1. It is not a book of worksheets to be run off.
2. It is not a checklist of skills to be taught.
3. It is not an item that can bought at school aids.
4. It is not giving 5th graders 7th grade work and calling it a day.
Common Core, to me, means that as a teacher I am teaching in the most deeply connected way that I can. My students should be able to see how science, social studies, and reading all come together. My students should be able to tell me why an author feels the way they do based on the textual evidence from our stories. My students no longer have to tell me what is being personified in a poem, but how that personification contributes to the overall theme of the story. Deep thinking is required. Therefore, deep thinking is modeled on a daily basis.

I am not an expert. I am only a teacher with a very idealistic view of what teachers do and what students should learn. I value my profession more than you know and strive daily to build a community of learners in my classroom, who will one day become a community of leaders.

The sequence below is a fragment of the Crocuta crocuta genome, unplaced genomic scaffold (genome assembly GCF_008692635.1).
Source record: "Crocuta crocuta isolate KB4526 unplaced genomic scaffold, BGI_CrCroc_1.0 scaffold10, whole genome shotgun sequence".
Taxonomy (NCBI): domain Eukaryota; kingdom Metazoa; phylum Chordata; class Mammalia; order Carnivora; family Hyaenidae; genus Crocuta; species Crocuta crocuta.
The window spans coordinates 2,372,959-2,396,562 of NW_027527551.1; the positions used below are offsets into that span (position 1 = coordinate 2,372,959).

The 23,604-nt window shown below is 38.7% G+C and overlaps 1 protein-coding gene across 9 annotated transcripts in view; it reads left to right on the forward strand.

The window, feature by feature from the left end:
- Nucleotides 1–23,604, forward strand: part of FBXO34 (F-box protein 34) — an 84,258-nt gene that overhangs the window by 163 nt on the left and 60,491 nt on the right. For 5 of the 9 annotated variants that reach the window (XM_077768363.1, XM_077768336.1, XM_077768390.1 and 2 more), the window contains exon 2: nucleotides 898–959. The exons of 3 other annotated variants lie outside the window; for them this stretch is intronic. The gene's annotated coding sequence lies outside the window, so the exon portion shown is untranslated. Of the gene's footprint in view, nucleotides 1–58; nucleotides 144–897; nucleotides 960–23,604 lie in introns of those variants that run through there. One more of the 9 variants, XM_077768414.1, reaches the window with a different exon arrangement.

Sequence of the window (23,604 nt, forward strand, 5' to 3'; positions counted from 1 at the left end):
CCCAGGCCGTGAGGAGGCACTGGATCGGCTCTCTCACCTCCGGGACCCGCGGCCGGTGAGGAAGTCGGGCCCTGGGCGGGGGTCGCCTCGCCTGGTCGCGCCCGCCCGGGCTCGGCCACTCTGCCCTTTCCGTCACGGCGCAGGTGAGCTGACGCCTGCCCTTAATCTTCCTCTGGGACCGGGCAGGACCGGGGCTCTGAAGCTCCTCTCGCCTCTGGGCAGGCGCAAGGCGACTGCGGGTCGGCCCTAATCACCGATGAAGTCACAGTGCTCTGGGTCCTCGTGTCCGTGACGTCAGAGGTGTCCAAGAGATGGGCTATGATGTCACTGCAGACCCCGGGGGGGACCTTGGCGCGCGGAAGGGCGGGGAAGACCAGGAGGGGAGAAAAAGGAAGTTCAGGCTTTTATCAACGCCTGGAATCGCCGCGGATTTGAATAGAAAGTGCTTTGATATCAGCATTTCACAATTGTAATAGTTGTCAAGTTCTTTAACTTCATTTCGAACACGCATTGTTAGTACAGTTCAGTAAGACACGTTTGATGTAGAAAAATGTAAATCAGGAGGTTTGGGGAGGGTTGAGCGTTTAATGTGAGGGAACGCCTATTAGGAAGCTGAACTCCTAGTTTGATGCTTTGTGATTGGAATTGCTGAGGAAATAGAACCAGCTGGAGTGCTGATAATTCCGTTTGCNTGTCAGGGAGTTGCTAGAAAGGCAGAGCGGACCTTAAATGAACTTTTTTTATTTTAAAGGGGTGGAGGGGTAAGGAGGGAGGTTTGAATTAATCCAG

I will leave you with just a few of my favorite Lois Lowry quotes.

“Of course they needed to care. It was the meaning of everything.”
Lois Lowry, The Giver

“Be proud of your pain, for you are stronger than those with none.”
Lois Lowry, Gathering Blue

“But now he knew that there were communities everywhere, sprinkled across the vast landscape of the known world, in which people suffered. Not always from beatings and hunger, the way he had. But from ignorance. From not knowing. From being kept from knowledge.”
Lois Lowry, The Messenger

“The worst part of holding the memories is not the pain. It’s the loneliness of it. Memories need to be shared.”
Lois Lowry, The Giver

“They were satisfied with their lives which had none of the vibrance his own was taking on. And he was angry at himself, that he could not change that for them.”
Lois Lowry, The Giver